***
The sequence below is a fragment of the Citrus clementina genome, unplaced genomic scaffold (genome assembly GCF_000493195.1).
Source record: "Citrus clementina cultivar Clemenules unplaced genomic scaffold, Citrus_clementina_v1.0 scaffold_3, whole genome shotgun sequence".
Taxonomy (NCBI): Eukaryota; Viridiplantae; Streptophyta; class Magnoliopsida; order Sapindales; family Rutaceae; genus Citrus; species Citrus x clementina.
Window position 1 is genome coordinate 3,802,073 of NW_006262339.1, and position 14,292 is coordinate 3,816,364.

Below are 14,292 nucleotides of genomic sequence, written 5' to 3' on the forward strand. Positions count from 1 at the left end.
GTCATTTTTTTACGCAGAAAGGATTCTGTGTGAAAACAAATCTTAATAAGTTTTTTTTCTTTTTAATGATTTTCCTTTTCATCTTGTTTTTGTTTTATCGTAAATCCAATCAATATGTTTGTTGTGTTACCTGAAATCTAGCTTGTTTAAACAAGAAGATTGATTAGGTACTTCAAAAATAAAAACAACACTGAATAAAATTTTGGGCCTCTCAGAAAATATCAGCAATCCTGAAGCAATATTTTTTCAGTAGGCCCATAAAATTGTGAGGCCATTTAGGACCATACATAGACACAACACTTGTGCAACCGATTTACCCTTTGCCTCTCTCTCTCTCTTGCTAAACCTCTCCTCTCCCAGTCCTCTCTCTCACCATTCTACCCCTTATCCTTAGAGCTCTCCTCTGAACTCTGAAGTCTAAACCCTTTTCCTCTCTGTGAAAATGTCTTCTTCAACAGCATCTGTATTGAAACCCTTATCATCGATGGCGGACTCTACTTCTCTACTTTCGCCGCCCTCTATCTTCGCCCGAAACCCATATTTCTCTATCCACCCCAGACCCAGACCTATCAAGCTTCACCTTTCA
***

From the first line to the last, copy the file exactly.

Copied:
The sequence below is a fragment of the Citrus clementina genome, unplaced genomic scaffold (genome assembly GCF_000493195.1).
Source record: "Citrus clementina cultivar Clemenules unplaced genomic scaffold, Citrus_clementina_v1.0 scaffold_3, whole genome shotgun sequence".
Taxonomy (NCBI): Eukaryota; Viridiplantae; Streptophyta; class Magnoliopsida; order Sapindales; family Rutaceae; genus Citrus; species Citrus x clementina.
Window position 1 is genome coordinate 3,802,073 of NW_006262339.1, and position 14,292 is coordinate 3,816,364.

Below are 14,292 nucleotides of genomic sequence, written 5' to 3' on the forward strand. Positions count from 1 at the left end.
GTCATTTTTTTACGCAGAAAGGATTCTGTGTGAAAACAAATCTTAATAAGTTTTTTTTCTTTTTAATGATTTTCCTTTTCATCTTGTTTTTGTTTTATCGTAAATCCAATCAATATGTTTGTTGTGTTACCTGAAATCTAGCTTGTTTAAACAAGAAGATTGATTAGGTACTTCAAAAATAAAAACAACACTGAATAAAATTTTGGGCCTCTCAGAAAATATCAGCAATCCTGAAGCAATATTTTTTCAGTAGGCCCATAAAATTGTGAGGCCATTTAGGACCATACATAGACACAACACTTGTGCAACCGATTTACCCTTTGCCTCTCTCTCTCTCTTGCTAAACCTCTCCTCTCCCAGTCCTCTCTCTCACCATTCTACCCCTTATCCTTAGAGCTCTCCTCTGAACTCTGAAGTCTAAACCCTTTTCCTCTCTGTGAAAATGTCTTCTTCAACAGCATCTGTATTGAAACCCTTATCATCGATGGCGGACTCTACTTCTCTACTTTCGCCGCCCTCTATCTTCGCCCGAAACCCATATTTCTCTATCCACCCCAGACCCAGACCTATCAAGCTTCACCTTTCA